See the M&S campaign for yourself at http://plana.marksandspencer.com/

This article is a summary of a collection of articles written by George Monbiot, Fred Pearce and Mark Sweeney.

Monday, June 29, 2009

It's Good To Talk

On Tuesday 23rd June 'Deal With It' members met with Gwyn Prosser MP to lobby him on climate change and environmental issues.

Deal's MP, who has campaigned with Greenpeace and Friends of the Earth, met members of the group in Trinity Church, where a wide range of questions were raised around the topics of climate change and resource depletion and the corresponding local and global consequences.

Speaking after the meeting Gwyn said:

"We had a friendly and lively exchange on a whole series of subjects which varied from waste recycling and plastic bags to Heathrow expansion and public transport in Deal. We didn't reach full agreement on all the issues but I've promised to take their message back to Government and I readily agreed to meet with them again.

"I think it's fair to say that we agreed that while the Government had made big strides in some areas to address global warming there was lots more to do and we all looked forward to achieving a global deal at the Copenhagen Summit in December."

Friday, June 19, 2009

What A Makey-Do!

Come to Sandwich Guildhall on Saurday 11th July for a day of craft workshops, hands-on activities and handmade goodies for all ages.

The event is supported by BASH - Bringing Alive Sandwich Heritage, a not-for-profit group of volunteers that include teachers, artists and craftspeople, youth workers and individuals with an interest in history, heritage and culture.The BASH committee works alongside community groups and the STARR regeneration group to deliver projects in the town.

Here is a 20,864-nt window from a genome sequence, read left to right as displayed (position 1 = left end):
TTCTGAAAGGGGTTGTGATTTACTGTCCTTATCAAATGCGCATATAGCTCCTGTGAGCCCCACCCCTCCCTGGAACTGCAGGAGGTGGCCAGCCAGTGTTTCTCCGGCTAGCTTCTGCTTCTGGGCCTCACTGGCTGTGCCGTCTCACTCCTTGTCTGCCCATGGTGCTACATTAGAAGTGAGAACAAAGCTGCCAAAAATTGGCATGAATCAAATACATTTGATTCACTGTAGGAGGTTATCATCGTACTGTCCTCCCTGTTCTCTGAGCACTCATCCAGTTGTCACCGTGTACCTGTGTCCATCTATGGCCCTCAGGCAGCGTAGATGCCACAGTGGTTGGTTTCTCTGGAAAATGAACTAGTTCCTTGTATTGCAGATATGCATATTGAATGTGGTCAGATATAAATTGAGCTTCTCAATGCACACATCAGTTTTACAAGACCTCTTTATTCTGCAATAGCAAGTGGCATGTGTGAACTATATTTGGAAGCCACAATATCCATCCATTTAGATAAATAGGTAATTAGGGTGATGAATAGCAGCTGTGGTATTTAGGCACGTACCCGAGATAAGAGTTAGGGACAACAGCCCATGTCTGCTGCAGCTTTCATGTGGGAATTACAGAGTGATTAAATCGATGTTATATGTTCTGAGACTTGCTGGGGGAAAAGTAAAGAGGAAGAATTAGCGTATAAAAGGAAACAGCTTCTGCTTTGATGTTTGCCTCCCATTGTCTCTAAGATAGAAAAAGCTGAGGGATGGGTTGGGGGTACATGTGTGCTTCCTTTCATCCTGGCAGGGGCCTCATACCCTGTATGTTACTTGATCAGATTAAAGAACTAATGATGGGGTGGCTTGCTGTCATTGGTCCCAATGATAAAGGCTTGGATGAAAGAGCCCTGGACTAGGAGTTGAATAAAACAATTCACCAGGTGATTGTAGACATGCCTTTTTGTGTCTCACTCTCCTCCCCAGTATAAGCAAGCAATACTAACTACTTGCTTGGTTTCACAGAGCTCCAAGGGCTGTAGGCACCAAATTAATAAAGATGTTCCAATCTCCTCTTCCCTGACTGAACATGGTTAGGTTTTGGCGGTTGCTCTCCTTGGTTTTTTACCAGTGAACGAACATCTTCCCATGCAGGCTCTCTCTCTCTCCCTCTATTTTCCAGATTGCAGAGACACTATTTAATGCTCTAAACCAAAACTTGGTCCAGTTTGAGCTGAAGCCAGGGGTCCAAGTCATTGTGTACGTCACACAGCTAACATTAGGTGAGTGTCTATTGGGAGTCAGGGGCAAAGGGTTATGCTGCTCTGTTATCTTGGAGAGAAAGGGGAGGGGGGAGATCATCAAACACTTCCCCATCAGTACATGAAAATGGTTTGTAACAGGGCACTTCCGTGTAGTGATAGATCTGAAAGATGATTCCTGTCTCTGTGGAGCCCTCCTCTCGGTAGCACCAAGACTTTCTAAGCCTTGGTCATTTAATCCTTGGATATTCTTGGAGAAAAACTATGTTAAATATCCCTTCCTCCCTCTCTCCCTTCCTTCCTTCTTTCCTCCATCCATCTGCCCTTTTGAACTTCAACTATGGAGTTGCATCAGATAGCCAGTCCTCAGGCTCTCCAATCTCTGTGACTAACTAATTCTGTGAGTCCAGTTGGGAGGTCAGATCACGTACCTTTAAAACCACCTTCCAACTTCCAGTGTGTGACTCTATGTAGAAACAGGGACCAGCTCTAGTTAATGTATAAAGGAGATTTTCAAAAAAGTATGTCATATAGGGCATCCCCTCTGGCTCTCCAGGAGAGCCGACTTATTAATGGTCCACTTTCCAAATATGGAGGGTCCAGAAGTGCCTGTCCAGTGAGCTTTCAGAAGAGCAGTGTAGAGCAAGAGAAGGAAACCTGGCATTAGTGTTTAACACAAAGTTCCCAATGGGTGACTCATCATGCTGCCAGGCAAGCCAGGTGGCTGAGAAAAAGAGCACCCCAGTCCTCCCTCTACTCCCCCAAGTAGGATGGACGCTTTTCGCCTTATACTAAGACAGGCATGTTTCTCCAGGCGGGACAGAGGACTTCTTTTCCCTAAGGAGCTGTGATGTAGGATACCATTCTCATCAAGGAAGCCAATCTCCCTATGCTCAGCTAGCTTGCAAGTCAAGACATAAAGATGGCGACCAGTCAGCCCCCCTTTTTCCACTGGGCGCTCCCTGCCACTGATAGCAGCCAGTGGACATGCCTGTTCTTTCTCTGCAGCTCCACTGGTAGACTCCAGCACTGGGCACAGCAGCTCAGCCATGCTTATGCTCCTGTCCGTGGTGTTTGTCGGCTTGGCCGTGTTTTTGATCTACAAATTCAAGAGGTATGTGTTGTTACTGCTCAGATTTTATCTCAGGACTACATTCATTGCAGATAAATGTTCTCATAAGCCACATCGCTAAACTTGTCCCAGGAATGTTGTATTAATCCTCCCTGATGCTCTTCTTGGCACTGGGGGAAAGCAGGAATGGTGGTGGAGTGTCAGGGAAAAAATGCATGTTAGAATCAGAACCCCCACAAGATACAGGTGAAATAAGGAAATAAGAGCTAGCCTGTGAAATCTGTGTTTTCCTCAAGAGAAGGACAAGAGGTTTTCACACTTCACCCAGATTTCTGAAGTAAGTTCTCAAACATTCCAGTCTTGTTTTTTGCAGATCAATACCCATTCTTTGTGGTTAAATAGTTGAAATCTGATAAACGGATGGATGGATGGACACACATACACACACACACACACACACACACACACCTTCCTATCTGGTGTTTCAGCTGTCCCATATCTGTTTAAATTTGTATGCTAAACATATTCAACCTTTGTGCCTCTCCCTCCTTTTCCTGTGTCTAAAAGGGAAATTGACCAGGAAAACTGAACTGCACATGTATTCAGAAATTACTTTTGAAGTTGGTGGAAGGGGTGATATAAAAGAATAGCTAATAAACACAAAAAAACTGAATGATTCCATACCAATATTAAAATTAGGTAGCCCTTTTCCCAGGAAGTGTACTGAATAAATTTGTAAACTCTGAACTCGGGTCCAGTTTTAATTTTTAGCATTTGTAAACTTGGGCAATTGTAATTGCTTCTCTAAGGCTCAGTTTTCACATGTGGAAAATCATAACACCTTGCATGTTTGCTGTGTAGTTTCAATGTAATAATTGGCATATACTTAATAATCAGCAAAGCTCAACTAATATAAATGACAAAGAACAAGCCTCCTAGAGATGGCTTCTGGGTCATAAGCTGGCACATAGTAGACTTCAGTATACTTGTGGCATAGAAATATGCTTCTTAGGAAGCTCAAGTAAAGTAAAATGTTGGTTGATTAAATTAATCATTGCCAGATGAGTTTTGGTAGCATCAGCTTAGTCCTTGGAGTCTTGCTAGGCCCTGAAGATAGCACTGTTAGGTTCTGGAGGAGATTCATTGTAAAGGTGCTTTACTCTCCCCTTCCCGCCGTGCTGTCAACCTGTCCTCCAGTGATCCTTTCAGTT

Bring the whole family and shop, create, relax and eat cake in the company of other relaxed crafty types.

If you're one of the first through the doors at 10a.m you'll receive a wonderful goodie bag.

Eat, Drink and Be Merry - It's Festival Time

Kent’s best festival, ‘Lounge On The Farm’ returns for it’s fourth outing on the weekend of 10-12th July 2009. Set in the idyllic surroundings of Merton Farm in Canterbury, ‘Lounge On The Farm’s rustic charms will play host to 160 bands spread across 6 stages, from local heroes to renowned heavy hitters.

The festival is about having fun, good tunes, local food, drinks in the sunshine and above all has something for everyone who appreciates a good musical cocktail and a lot of laughs among friends.

LOTF is a local festival aiming to involve as many local businesses, community groups, artists and producers, in an effort to reduce its carbon footprint and promote local sustainability. A wonderful selection of local foods will be on sale over the weekend, meaning less food miles. The organisers have also got their eye on green travel. Shuttle buses from both of Canterbury's train stations will be provided and there will be secure parking for bicycles.

It's very much a family festival and it's not just about music - there will be a whole field dedicated to theatre, cinema, green issues and kids' stuff. Transition City Canterbury will be represented, as will Canterbury Greenpeace. So come along and bring your best mate, your favourite auntie, all the kids and granddad and get ready for lounging on the farm!


Rainforest Robbery

The island of Madagascar is a veritable Noah's Ark of biodiversity, and this natural wealth is the country's primary treasure and opportunity for future ecologically sustainable development. The Korean company Daewoo Logistics intends to lease half the agricultural land in Madagascar for 99 years, industrially producing maize and palm oil on 1.3 million hectares that are now biodiversity rich rainforests and gardens. There already exists a severe food crisis nationally and local peoples, who are soon to be dispossessed from their land, are protesting, causing a major government crisis.

If you want to tell Daewoo that the people of Madagascar have spoken,and to shove off and leave Madagascar's rainforests, peoples and land alone click on the following link to find out how.